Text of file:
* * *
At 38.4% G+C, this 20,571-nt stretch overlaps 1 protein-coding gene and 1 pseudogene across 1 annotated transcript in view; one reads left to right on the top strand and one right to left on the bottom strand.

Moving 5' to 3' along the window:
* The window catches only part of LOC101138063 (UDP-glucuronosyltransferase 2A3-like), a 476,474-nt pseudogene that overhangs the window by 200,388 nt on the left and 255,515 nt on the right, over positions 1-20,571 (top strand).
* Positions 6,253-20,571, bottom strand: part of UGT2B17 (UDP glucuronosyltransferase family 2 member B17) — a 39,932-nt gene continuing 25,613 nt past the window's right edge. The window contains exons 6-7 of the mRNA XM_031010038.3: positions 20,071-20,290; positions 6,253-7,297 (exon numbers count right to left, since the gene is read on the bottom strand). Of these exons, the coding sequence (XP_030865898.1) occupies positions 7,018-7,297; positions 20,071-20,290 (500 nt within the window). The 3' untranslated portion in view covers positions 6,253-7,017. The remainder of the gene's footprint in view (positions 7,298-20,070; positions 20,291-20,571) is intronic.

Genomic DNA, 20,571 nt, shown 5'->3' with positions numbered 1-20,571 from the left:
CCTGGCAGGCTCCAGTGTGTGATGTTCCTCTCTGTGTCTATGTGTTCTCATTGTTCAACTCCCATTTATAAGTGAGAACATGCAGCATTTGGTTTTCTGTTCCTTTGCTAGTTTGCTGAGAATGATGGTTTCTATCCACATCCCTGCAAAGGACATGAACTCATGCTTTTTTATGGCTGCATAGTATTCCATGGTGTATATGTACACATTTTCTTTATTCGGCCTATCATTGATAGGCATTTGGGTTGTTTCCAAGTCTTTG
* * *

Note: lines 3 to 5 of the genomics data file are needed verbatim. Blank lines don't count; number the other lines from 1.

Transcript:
* The window catches only part of LOC101138063 (UDP-glucuronosyltransferase 2A3-like), a 476,474-nt pseudogene that overhangs the window by 200,388 nt on the left and 255,515 nt on the right, over positions 1-20,571 (top strand).
* Positions 6,253-20,571, bottom strand: part of UGT2B17 (UDP glucuronosyltransferase family 2 member B17) — a 39,932-nt gene continuing 25,613 nt past the window's right edge. The window contains exons 6-7 of the mRNA XM_031010038.3: positions 20,071-20,290; positions 6,253-7,297 (exon numbers count right to left, since the gene is read on the bottom strand). Of these exons, the coding sequence (XP_030865898.1) occupies positions 7,018-7,297; positions 20,071-20,290 (500 nt within the window). The 3' untranslated portion in view covers positions 6,253-7,017. The remainder of the gene's footprint in view (positions 7,298-20,070; positions 20,291-20,571) is intronic.

Genomic DNA, 20,571 nt, shown 5'->3' with positions numbered 1-20,571 from the left: